It’s a nice crisp morning-after-a-night-of-rain and we decide to drop the kids to school and then go to our favourite park for a jog instead of the OA hitting the gym and me the pool. Breakfast at a lovely little organic cafe, Roots and then home to dress and rush to work, is the plan. And so we head out to school.
The windows are rolled down and the kids are clowning around. The Bean’s hair is flying in the breeze and she’s pretending to be a pup and barking at other cars. The Brat is cheering her on and squealing with laughter. The breeze has blown our papers all over the place, the kids have had a pillow fight with the two cushions in the backseat, the OA and I are in tattered shorts and tees and sneakers and we’re dancing to whatever RJ Sarthak is subjecting us to. This car is a far cry from peaceful.
Just then the Brat sees his classmate in the car next to ours and waves excitedly. The other child is sitting quietly in a chauffeur driven car with his older, neatly groomed, dressed-for-office father reading the newspaper. Peace and calm reign in their car.
The Brat gestures to the other child who begs his father to let him roll the window down. The Brat then calls out, “Yours is a really cool racing car. You’re going to come first – yayy! I’ll see you in school.”
The OA smiles, “Only our son would tell another boy that he has the better car! He never feels the need to sound cooler or better, does he?”
I nod and smile back. That is our Brat. And we’re making our peace with our non-competitive child who will give visiting kids his cycle, share his Beyblades, offer you the better piece of cake and forgive you for punching him in about ten minutes.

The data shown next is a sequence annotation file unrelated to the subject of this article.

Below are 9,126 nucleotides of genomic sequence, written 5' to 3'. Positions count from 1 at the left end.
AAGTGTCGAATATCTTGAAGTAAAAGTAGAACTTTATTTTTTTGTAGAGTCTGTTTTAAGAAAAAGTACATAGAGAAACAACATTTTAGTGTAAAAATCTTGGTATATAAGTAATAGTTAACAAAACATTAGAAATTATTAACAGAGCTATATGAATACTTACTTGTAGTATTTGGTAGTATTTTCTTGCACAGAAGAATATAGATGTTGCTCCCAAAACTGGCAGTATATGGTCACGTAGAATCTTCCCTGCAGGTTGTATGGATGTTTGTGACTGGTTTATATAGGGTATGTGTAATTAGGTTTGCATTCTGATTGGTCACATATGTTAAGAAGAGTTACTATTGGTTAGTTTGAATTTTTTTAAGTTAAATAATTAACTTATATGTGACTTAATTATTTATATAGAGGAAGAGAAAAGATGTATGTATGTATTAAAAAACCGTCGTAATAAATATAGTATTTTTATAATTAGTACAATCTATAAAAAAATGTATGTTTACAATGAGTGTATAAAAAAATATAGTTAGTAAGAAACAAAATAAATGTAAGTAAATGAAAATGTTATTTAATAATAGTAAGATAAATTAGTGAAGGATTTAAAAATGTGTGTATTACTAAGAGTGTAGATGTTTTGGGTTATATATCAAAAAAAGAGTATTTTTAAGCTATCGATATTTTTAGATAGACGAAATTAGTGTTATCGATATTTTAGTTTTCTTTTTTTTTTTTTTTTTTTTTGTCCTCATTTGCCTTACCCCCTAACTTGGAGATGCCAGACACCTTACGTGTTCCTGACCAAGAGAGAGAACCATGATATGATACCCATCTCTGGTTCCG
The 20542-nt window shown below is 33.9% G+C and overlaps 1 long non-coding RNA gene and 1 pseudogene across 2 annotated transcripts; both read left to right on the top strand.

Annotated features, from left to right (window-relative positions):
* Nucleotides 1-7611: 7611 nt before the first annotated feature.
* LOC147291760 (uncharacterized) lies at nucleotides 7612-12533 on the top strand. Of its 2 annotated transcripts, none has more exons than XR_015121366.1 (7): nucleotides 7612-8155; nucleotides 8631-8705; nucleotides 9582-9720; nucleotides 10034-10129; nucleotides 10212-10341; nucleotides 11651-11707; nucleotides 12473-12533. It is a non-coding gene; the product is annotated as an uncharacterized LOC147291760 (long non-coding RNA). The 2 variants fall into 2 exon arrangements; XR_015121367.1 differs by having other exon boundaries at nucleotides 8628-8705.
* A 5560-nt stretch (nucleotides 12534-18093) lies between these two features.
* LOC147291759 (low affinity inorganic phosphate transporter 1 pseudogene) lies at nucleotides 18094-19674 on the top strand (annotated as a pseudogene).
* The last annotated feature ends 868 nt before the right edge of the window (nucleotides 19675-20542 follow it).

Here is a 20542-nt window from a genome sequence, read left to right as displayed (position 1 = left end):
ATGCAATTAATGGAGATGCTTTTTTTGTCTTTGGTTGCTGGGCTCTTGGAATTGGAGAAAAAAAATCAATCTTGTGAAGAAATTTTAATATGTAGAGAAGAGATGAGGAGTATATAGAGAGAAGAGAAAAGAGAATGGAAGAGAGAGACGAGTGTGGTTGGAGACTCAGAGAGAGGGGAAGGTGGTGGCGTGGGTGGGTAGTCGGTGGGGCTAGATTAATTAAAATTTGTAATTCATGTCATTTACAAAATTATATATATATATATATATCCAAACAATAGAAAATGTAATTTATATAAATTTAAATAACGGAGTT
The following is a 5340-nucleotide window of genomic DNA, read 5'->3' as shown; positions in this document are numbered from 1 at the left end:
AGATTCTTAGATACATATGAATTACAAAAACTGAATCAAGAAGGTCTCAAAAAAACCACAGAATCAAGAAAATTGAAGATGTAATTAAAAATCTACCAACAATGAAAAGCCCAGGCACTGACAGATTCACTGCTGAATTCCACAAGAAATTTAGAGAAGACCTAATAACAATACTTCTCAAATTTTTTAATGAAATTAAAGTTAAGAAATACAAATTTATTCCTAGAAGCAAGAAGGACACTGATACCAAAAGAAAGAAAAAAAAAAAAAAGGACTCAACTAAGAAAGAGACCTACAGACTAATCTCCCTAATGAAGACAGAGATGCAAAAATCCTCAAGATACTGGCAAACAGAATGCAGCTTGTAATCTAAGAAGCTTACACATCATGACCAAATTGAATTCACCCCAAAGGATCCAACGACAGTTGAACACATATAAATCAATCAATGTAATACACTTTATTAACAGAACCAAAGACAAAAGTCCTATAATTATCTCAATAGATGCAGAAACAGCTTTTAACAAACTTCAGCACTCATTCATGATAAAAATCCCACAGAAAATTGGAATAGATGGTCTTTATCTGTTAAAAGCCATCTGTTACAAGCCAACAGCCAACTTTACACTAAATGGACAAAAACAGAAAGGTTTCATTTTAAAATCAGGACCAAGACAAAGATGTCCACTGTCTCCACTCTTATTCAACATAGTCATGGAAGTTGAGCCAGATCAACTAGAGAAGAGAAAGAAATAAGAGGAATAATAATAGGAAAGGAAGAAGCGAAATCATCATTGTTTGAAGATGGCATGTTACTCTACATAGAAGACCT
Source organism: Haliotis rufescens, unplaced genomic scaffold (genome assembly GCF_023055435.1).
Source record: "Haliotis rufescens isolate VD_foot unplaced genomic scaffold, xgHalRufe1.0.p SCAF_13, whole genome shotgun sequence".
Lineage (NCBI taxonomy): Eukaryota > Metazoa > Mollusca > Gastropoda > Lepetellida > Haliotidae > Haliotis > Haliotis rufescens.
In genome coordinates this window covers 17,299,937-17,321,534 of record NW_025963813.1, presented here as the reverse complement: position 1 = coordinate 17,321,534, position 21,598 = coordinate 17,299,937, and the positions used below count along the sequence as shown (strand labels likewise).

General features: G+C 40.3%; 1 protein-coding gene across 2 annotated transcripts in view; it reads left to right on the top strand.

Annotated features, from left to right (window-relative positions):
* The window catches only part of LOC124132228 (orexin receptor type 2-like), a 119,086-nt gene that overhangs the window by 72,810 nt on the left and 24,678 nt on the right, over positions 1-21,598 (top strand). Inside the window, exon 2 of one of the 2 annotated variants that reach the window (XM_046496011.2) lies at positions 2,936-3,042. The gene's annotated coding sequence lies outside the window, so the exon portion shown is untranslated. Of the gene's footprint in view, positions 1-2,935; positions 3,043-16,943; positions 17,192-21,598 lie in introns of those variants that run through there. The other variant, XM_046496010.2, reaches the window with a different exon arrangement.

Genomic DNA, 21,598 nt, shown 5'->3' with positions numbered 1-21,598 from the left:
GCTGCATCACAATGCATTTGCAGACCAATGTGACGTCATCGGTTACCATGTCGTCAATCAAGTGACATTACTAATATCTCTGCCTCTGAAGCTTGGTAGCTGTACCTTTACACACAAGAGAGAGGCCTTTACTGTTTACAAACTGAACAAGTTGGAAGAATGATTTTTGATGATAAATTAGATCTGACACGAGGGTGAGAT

A few days ago they went for a birthday party. The kids were mostly older and it was time for the pinata. The Bean usually gets stamped on and pushed out of the way, emerging from under the pile of kids with only a handful of sparkle. The Brat usually wanders around on the periphery, uninterested in the proceedings. I was surprised to see him dive in this time and emerge triumphant. In his hand, other than a few odds and ends was a pink sparkly pencil sharpener in the shape of a PC mouse.
Clutching it tight he came to his sister – I got this for you because I knew you wouldn’t be able to get anything out of there. Ma ka dil and all that jazz, I blinked back tears and looked away. Unwilling to bear witness to this sort of honest love. The Bean held up a bag – she’d already got herself a bag of loot!
The OA and I took one look at each other and burst out laughing. Clearly our little Monster no longer needs to be looked out for. Although I still felt bad that the Brat dived in there only to get something out for her and nothing much for himself.
Oh well… everyday in little ways we learn something about them. And almost everyday, what I learn about the Brat, breaks my heart just a little bit.